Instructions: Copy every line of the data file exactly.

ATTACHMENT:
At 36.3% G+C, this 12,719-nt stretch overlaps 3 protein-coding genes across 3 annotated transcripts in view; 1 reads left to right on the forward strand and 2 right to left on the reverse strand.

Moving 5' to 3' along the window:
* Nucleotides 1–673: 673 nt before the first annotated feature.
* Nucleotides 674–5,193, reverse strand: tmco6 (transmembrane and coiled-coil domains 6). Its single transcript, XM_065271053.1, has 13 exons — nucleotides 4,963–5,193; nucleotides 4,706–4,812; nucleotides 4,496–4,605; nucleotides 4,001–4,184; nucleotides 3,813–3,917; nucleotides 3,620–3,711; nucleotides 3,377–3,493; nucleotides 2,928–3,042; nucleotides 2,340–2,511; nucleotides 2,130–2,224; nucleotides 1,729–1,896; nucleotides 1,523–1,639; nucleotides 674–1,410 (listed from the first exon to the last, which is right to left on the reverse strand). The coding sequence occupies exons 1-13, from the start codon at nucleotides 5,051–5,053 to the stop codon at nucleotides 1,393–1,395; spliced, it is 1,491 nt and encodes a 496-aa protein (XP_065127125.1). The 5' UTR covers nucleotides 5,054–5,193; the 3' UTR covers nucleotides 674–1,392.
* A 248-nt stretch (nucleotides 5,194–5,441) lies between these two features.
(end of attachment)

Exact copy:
At 36.3% G+C, this 12,719-nt stretch overlaps 3 protein-coding genes across 3 annotated transcripts in view; 1 reads left to right on the forward strand and 2 right to left on the reverse strand.

Moving 5' to 3' along the window:
* Nucleotides 1–673: 673 nt before the first annotated feature.
* Nucleotides 674–5,193, reverse strand: tmco6 (transmembrane and coiled-coil domains 6). Its single transcript, XM_065271053.1, has 13 exons — nucleotides 4,963–5,193; nucleotides 4,706–4,812; nucleotides 4,496–4,605; nucleotides 4,001–4,184; nucleotides 3,813–3,917; nucleotides 3,620–3,711; nucleotides 3,377–3,493; nucleotides 2,928–3,042; nucleotides 2,340–2,511; nucleotides 2,130–2,224; nucleotides 1,729–1,896; nucleotides 1,523–1,639; nucleotides 674–1,410 (listed from the first exon to the last, which is right to left on the reverse strand). The coding sequence occupies exons 1-13, from the start codon at nucleotides 5,051–5,053 to the stop codon at nucleotides 1,393–1,395; spliced, it is 1,491 nt and encodes a 496-aa protein (XP_065127125.1). The 5' UTR covers nucleotides 5,054–5,193; the 3' UTR covers nucleotides 674–1,392.
* A 248-nt stretch (nucleotides 5,194–5,441) lies between these two features.